“This signifies that the lost schooling during 2020 and 2021 has resulted in more than a year’s worth of lost learning,” the authors of the analysis wrote. The yearly loss of word reading skills was at 127%, and the loss of oral reading fluency at 131%.
The smallest losses were measured in grade 2 isiXhosa home language students, who lost the equivalent of 70% of a year in letter-sound knowledge and 57% in text reading skills.
Gustafsson told Africa Check that the research on pandemic learning losses focused on early grade reading ability because it was an important foundation for other learning, relatively easy to measure, and sensitive to school disruptions.
Maths learning also disrupted
But it’s not only literacy that has been delayed.
A 2022 report by Stellenbosch University’s Research on Socioeconomic Policy unit (Resep) measured performance in languages and maths across three grades in South Africa’s Western Cape province. It found that while all performance had declined, “by far the biggest declines” were in grade 3 and 6 maths, with grade 6 pupils in 2021 falling more than a year behind their 2019 equivalents.
Ursula Hoadley, a professor at the University of Cape Town’s (UCT) school of education and a co-author of the report, told Africa Check that “learners have fallen 40% to 70% of a school year behind earlier cohorts in language and much more, 95% to 106% of a school year, in mathematics”. The estimates were conservative, she said.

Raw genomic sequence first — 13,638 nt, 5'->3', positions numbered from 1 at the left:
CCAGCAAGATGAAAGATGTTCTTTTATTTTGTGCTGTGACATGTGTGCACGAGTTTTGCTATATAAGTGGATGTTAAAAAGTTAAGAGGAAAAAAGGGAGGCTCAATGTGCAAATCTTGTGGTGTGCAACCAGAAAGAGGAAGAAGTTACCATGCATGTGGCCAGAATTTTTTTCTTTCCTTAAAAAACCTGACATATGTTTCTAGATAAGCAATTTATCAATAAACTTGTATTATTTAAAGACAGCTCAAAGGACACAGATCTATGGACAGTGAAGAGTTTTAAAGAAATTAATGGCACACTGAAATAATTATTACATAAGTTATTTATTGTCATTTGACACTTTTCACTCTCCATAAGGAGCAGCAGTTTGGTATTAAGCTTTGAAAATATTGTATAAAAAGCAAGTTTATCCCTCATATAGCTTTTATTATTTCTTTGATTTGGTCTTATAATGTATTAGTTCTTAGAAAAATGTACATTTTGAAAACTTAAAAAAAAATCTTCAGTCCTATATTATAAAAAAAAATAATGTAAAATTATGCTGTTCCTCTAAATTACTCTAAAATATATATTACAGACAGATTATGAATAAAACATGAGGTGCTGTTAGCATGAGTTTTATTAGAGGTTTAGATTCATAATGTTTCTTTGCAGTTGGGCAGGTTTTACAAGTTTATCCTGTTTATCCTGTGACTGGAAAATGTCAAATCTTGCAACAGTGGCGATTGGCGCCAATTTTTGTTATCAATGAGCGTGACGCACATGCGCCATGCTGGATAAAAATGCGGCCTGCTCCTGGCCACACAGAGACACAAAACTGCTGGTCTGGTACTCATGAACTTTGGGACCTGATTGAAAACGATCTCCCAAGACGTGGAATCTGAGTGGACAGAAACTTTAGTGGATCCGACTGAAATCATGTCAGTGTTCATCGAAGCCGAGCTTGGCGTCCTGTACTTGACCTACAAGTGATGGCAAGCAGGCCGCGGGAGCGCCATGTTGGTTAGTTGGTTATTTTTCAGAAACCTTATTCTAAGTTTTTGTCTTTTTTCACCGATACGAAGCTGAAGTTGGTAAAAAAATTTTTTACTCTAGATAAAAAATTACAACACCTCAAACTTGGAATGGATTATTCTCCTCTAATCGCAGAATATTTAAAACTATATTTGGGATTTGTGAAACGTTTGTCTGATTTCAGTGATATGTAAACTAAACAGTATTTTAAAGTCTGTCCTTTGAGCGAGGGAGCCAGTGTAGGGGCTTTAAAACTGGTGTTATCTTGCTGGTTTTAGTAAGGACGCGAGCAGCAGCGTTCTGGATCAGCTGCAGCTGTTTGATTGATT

Studies indicate that South Africa’s school pupils lost the equivalent of half a year to more than a year of education during the Covid pandemic. We therefore rate Motshekga’s claim as mostly correct.
The Progress in International Reading Literacy Study, or Pirls, assesses the reading ability of schoolkids across the world every five years. The assessment compares the performance of grade 4 pupils in certain countries to global benchmarks.
South Africa was part of the 2006 and 2016 Pirls studies. Pirls 2021, the most recent study, is yet to be released.
Dr Cally Ardington is a professor in the Southern African Labour Research and Development Unit at UCT, and a co-author of one of the studies in Gustafsson’s presentation. She told us that Motshekga’s Pirls claim came from a report that education expert Dr Nic Spaull prepared for The Reading Panel, a literacy nonprofit in South Africa.
According to the report, reading performance in South African schools had been steadily improving before the pandemic. But Covid set it back. The report estimates that “two years of school closures and rotational timetables have eroded the equivalent of 6.5 years of progress”.
Gustafsson told us that the estimate was plausible, as lost Pirls progress was “not a difficult thing to estimate”. Ardington said she wasn’t aware of any other research into the topic.